Afghan Man Reopens Oxygen Factory to Help Coronavirus Patients

    06 July 2020

    An Afghan man has reopened a long-shut oxygen factory to provide free service to patients suffering from COVID-19.

    Najibullah Seddiqi says he closed his factory in 2013 because he had difficulty signing deals with hospitals to supply oxygen.

    But as the coronavirus continued to spread in Afghanistan, he saw a big need for oxygen that his old factory could help fill.

    "I saw a man crying for his wife who died from coronavirus due to lack of oxygen," Seddiqi told The Associated Press. "That moment I made the decision to reopen my factory."

    Now, family members of Afghans suffering with COVID-19 line up at his factory in Kabul to receive free oxygen refills that can keep their loved ones alive.

    People line up for free oxygen at a privately owned oxygen factory, in Kabul, Afghanistan, Thursday June 18, 2020. For seven years, Najibullah Seddiqi's oxygen factory sat idle in the Afghan capital Kabul.
    People line up for free oxygen at a privately owned oxygen factory, in Kabul, Afghanistan, Thursday June 18, 2020. For seven years, Najibullah Seddiqi's oxygen factory sat idle in the Afghan capital Kabul.

    Afghanistan has struggled with shortages of medical oxygen during the coronavirus crisis. It gets its oxygen cylinders from outside the country. Until recently, imports were halted because of border controls.

    Shortages have caused the price of new oxygen containers to rise sharply to about $250. The price to refill the containers is now $25, five times what it once was. Many people blame the increases on overcharging by retail sellers and government failures to guarantee a supply.

    Seddiqi's free service is a popular solution for many poor people hit by the virus. As word of the free service spreads on social media, vehicles line up with people seeking to refill cylinders.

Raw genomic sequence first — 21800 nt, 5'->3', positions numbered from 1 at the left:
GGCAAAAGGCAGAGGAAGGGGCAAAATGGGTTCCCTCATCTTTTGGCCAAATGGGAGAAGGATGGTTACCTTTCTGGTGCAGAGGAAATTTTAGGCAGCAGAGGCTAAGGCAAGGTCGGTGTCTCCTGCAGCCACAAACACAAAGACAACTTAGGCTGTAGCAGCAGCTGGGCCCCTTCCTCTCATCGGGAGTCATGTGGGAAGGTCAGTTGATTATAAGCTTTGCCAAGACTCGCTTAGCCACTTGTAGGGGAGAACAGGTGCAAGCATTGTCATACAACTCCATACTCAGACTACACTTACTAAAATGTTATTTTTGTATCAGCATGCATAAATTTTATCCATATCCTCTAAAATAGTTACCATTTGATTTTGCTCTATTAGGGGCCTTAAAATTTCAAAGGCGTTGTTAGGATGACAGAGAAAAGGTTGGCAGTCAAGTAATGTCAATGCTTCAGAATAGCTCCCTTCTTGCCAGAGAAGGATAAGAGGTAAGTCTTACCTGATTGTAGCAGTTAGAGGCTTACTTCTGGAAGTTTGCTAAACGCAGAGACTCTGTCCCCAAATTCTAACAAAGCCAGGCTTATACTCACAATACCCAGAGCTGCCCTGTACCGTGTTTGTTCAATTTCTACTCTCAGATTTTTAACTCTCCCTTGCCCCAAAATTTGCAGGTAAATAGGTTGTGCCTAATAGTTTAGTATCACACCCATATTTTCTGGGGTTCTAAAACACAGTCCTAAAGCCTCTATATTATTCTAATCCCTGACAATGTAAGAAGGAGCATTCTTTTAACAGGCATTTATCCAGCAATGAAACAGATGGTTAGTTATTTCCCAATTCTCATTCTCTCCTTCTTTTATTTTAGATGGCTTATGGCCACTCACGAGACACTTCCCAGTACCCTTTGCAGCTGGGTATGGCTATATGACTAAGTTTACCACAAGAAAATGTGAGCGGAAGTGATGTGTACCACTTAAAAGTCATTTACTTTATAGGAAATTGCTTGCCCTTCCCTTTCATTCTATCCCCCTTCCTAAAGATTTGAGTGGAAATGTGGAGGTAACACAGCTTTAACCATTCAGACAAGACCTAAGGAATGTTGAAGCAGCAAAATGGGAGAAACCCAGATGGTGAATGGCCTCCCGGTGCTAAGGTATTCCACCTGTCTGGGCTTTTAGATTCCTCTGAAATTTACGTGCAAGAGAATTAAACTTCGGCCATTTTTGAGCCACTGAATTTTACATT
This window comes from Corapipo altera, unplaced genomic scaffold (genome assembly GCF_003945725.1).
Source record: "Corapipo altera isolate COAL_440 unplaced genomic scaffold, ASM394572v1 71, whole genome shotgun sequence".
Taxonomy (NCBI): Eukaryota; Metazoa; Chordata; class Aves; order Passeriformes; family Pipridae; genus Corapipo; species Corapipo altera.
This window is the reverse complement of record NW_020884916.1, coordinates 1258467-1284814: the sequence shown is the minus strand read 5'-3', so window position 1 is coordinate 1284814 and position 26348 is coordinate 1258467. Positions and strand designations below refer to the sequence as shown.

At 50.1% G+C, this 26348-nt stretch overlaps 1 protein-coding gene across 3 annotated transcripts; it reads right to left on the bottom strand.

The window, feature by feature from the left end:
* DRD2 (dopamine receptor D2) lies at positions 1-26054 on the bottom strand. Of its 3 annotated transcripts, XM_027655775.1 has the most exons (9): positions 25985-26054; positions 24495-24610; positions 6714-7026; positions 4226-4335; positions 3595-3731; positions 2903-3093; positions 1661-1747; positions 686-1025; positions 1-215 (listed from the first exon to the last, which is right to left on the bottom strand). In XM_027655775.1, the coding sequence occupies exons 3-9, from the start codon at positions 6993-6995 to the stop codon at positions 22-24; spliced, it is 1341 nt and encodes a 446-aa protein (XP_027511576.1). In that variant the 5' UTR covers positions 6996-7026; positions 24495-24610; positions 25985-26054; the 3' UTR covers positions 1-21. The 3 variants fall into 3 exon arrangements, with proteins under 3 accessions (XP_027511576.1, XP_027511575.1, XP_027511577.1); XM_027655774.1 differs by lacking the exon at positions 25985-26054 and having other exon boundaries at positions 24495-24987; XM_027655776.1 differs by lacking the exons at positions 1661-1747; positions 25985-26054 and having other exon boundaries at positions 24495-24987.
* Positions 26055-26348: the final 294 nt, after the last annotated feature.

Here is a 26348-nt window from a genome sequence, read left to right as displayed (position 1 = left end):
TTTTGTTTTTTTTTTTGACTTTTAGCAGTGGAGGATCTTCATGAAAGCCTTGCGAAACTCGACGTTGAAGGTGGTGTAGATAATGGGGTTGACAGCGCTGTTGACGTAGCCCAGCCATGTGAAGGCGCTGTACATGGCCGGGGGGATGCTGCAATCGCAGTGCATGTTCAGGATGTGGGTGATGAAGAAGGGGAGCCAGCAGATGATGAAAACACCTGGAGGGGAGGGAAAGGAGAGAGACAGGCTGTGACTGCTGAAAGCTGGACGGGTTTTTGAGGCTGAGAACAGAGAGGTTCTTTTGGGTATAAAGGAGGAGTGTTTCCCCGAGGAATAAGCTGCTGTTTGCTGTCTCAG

"This factory is doing great work offering it for free," Bilal Hamidi told the AP. He said he fills three small cylinders a day for his brother, who was infected with the virus while caring for their mother. Their mother died of COVID-19 in early June.

    The factory was dusty and the equipment run-down when Seddiqi decided to restart production. But everything still worked. "I'm happy I didn't sell these machines," Seddiqi said.

    He hired 12 men to help. He even moved into the factory temporarily so he can react to situations quickly. "I'm worried that I go home and someone in intense need comes late at night and doesn't find anyone to help them."

    His factory refills about 200 to 300 small cylinders a day for COVID-19 patients – for free. For hospitals and retail sellers, he fills nearly 700 large cylinders a day for about $3.80. He said that is far below the usual rate, but still enough to cover his costs.

    Retailer sellers deny that they have been overcharging for oxygen. Imports of cylinders from the United Arab Emirates and China stopped for months because of restrictions related to the virus. They recently started again. However, "unbalanced supply and demand has caused prices to rise," Khanjan Alkozai told the AP. He is a board member at the country's Chamber of Commerce and Industry.

    Afghan media reported last week that several COVID-19 patients died in government hospitals because of a lack of oxygen. The government denied the reports.

    Lawmaker Fatima Aziz, who was infected with the coronavirus, spoke about the issue in a video from her hospital bed. She was shown receiving oxygen through her nose. In the video, she blamed corruption and government failures for the shortages.

    "People lose their life for two drops of oxygen," she said. The lawmaker denounced "mafia" groups that she accused of taking over the medical oxygen business.

    A health ministry spokeswoman told the AP that hospitals were working to reduce oxygen shortages.

    Seddiqi's factory is one of six in Kabul that produce oxygen. But his is the only one giving free refills. "My only aim is to save as many lives as I can," he said. "When the virus spread ends, then I'll go home."

    I'm Bryan Lynn.

    The Associated Press reported on this story. Bryan Lynn adapted the report for VOA Learning English. Ashley Thompson was the editor.

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    Words in This Story

    cylinder – n. a container with circular ends

    retailv. the activity of selling products to the public in shops and on the internet

    run something down – phr verb. to be reduced in quality or condition over time

    mafia – n. a group of people who are involved in similar activities and help and protect each other, sometimes to the disadvantage of others